My Kind of Country

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Christmas Album Review: Kacey Musgraves – ‘A Very Kacey Christmas’

a-very-kacey-christmasKacey Musgraves is not the first artist I would have expected to come out with a Christmas album, but here it is. She leans to the jazzy side of Christmas music, with a strong Hawaiian influence and her own quirky take on things – to the point of eccentricity at times. It is also entirely secular.

She opens with ‘Have Yourself A Merry Little Christmas’, which is quite pleasant but not essential.

The Quebe Sisters provide backing vocals on a playful ‘Let it Snow’ and the Hawaiian ‘Mele Kalimaka’. The bilingual ‘Feliz Navidad’ is prettily sung by Kacey and a male chorus. Much of the album comprises pleasant but easy-to-overlook background music like this, but Kacey pushes the boundaries on other tracks.

She draws on her inner child with the playful, bouncy ‘I Want A Hippopotamus For Christmas’ and the standard ‘Rudolph The Reindeer’, which is one of the few recordings where a child chorus is endearing rather than irritating (maybe because the kids don’t seem to have much enthusiasm). Both are great fun. The strangest choice, ‘Christmas Don’t Be Late’ , is better known as ‘The Chipmunk Song’, as recorded by Alvin and the Chipmunks. Kacey sings it apparently quite straight with a childlike quality, and I’m really not sure how far her tongue is in her cheek here.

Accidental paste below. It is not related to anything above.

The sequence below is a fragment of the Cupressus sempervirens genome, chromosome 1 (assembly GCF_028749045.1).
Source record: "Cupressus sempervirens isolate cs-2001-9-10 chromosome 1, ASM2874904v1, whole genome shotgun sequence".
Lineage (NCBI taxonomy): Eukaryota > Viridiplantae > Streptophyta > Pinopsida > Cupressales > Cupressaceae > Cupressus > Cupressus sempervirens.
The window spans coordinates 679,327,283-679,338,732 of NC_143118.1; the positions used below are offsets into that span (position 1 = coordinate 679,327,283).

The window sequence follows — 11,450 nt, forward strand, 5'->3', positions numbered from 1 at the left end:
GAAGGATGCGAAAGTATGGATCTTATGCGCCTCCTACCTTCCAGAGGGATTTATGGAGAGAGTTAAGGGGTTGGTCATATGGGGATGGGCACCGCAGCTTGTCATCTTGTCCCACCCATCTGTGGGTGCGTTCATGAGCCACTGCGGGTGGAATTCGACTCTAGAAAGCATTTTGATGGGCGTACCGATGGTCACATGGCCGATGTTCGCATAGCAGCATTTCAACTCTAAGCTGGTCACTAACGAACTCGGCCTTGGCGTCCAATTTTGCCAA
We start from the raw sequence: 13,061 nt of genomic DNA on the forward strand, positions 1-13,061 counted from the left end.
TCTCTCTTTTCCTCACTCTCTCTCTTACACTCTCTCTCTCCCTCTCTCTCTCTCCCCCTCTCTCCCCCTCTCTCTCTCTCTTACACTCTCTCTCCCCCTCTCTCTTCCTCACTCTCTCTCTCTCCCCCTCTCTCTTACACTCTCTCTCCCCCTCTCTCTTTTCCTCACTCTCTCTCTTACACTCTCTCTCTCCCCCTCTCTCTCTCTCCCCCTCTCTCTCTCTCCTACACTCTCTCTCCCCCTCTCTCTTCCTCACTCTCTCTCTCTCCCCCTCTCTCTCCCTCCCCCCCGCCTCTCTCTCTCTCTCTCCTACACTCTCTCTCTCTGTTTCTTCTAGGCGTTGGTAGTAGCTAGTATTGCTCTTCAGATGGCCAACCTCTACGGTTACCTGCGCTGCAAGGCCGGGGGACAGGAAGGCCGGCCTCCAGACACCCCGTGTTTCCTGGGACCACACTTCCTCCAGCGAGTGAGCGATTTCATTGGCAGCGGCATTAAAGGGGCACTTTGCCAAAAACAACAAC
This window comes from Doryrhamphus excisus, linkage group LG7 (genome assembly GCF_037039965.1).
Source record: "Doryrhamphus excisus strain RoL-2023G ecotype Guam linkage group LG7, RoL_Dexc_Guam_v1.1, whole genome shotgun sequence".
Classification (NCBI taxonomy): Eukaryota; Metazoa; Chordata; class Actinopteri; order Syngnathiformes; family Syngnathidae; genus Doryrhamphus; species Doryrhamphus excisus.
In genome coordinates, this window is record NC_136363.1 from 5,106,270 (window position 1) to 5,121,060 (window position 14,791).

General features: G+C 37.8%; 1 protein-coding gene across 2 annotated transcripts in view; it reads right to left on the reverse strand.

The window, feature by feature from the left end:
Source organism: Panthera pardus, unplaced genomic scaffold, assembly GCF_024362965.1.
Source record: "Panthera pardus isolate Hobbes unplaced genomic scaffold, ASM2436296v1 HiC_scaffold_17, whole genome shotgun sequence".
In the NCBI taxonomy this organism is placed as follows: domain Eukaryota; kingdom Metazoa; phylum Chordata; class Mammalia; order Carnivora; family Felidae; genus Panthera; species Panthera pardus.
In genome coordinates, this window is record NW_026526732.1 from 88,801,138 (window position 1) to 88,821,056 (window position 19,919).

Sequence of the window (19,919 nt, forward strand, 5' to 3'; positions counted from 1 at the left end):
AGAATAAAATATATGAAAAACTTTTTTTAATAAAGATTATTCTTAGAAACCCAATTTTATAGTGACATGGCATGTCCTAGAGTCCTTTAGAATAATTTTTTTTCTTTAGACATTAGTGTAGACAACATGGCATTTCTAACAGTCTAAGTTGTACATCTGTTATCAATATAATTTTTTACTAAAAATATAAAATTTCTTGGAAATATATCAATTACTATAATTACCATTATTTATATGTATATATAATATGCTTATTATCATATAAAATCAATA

It leads into the rather less family-friendly ‘A Willie Nice Christmas’, which as you may guess from the title is a holiday-themed tribute to Willie Nelson and his favorite product, featuring guest vocals from the man himself. It is rather charming in its way. Kacey wrote the song with Shane McAnally and Josh Osborne.

She, McAnally and Brandy Clark wrote the melancholy ‘Christmas Makes Me Cry’. ‘Present Without A Bow’, a duet with neo-soul singer Leon Bridges about being alone at Christmas, is quite effective vocally, although the song itself isn’t that interesting. The hand-clapping, brassy ‘Ribbons And Bows’ is quite good though not country.

She closes with a languid jazz version of ‘What Are You Doing New Year’s Eve’, which I found rather boring.

I applaud Kacey’s willingness to try something a bit different, but the result isn’t entirely to my taste.

Grade: B-